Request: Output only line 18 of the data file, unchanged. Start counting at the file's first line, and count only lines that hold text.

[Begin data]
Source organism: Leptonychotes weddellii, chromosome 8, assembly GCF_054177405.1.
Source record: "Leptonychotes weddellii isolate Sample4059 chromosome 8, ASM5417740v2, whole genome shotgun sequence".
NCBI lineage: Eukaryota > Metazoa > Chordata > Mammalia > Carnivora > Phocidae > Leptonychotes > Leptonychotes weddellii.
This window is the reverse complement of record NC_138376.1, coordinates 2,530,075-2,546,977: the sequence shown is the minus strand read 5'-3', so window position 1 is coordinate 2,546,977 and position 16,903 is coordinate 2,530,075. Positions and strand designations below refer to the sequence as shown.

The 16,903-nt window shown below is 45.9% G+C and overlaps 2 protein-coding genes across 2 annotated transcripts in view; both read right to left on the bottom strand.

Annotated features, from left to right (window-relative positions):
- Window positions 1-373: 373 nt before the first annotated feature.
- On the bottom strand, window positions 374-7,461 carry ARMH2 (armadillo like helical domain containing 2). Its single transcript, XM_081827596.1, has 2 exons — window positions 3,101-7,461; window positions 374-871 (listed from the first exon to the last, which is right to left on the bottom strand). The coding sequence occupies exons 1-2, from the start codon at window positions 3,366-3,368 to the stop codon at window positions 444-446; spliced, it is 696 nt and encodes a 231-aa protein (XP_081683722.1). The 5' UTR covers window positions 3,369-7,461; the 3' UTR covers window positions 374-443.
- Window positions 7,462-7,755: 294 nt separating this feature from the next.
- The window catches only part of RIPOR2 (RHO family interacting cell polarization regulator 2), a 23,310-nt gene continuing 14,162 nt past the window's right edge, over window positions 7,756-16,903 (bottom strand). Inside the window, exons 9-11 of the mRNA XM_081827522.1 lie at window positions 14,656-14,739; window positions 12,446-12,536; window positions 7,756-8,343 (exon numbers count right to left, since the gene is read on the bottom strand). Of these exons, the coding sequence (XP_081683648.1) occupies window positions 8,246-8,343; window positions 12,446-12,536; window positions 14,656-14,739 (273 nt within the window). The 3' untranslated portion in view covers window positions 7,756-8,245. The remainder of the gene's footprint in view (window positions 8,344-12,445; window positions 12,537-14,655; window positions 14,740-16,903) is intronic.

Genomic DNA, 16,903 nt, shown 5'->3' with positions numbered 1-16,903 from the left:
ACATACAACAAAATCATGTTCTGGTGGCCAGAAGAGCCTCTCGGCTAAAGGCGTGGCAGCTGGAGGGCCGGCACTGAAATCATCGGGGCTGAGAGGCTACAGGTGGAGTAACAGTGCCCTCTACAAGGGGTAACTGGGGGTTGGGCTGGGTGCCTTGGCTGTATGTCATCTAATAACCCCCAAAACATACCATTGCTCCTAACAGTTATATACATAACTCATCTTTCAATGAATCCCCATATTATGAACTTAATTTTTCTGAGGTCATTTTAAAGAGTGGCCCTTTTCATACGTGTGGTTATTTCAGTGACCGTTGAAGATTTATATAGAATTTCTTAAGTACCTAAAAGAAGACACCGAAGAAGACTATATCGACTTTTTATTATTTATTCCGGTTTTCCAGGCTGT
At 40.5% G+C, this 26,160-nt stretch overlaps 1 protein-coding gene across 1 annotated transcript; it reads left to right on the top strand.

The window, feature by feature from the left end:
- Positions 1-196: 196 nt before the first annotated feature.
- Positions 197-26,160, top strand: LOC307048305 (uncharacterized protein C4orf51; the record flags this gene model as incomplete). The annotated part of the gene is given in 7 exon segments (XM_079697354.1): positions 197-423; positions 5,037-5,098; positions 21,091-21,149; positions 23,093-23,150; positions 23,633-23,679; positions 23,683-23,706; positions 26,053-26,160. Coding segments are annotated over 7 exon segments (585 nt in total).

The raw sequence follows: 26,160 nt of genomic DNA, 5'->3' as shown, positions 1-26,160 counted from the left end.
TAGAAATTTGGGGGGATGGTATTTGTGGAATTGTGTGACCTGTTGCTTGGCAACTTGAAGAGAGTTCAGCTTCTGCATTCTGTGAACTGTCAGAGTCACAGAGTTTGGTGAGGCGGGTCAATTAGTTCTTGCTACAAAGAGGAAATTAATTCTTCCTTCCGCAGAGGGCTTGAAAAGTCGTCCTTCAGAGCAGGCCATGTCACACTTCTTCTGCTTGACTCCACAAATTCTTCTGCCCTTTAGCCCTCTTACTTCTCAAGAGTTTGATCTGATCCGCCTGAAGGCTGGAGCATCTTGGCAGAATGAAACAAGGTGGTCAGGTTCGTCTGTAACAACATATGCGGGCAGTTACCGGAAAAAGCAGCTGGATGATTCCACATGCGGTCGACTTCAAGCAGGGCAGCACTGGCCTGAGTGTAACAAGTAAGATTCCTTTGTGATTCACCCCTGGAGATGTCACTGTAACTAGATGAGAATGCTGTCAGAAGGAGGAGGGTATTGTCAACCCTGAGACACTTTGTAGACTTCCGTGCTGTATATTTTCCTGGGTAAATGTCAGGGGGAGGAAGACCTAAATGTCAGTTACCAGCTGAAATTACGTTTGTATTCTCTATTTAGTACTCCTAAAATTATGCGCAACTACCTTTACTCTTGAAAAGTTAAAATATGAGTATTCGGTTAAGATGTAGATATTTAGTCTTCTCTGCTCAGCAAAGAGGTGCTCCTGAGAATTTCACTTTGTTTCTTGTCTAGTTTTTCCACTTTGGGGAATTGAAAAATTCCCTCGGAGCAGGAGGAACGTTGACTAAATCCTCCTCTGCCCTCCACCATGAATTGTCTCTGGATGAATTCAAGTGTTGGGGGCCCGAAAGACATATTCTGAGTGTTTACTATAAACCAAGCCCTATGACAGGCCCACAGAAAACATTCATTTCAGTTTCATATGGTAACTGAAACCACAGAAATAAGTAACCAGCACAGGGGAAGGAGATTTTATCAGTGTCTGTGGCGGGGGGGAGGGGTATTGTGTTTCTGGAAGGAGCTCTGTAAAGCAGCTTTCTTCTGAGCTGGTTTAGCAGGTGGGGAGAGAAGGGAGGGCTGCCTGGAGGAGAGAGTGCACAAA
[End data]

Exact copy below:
TAGAAATTTGGGGGGATGGTATTTGTGGAATTGTGTGACCTGTTGCTTGGCAACTTGAAGAGAGTTCAGCTTCTGCATTCTGTGAACTGTCAGAGTCACAGAGTTTGGTGAGGCGGGTCAATTAGTTCTTGCTACAAAGAGGAAATTAATTCTTCCTTCCGCAGAGGGCTTGAAAAGTCGTCCTTCAGAGCAGGCCATGTCACACTTCTTCTGCTTGACTCCACAAATTCTTCTGCCCTTTAGCCCTCTTACTTCTCAAGAGTTTGATCTGATCCGCCTGAAGGCTGGAGCATCTTGGCAGAATGAAACAAGGTGGTCAGGTTCGTCTGTAACAACATATGCGGGCAGTTACCGGAAAAAGCAGCTGGATGATTCCACATGCGGTCGACTTCAAGCAGGGCAGCACTGGCCTGAGTGTAACAAGTAAGATTCCTTTGTGATTCACCCCTGGAGATGTCACTGTAACTAGATGAGAATGCTGTCAGAAGGAGGAGGGTATTGTCAACCCTGAGACACTTTGTAGACTTCCGTGCTGTATATTTTCCTGGGTAAATGTCAGGGGGAGGAAGACCTAAATGTCAGTTACCAGCTGAAATTACGTTTGTATTCTCTATTTAGTACTCCTAAAATTATGCGCAACTACCTTTACTCTTGAAAAGTTAAAATATGAGTATTCGGTTAAGATGTAGATATTTAGTCTTCTCTGCTCAGCAAAGAGGTGCTCCTGAGAATTTCACTTTGTTTCTTGTCTAGTTTTTCCACTTTGGGGAATTGAAAAATTCCCTCGGAGCAGGAGGAACGTTGACTAAATCCTCCTCTGCCCTCCACCATGAATTGTCTCTGGATGAATTCAAGTGTTGGGGGCCCGAAAGACATATTCTGAGTGTTTACTATAAACCAAGCCCTATGACAGGCCCACAGAAAACATTCATTTCAGTTTCATATGGTAACTGAAACCACAGAAATAAGTAACCAGCACAGGGGAAGGAGATTTTATCAGTGTCTGTGGCGGGGGGGAGGGGTATTGTGTTTCTGGAAGGAGCTCTGTAAAGCAGCTTTCTTCTGAGCTGGTTTAGCAGGTGGGGAGAGAAGGGAGGGCTGCCTGGAGGAGAGAGTGCACAAA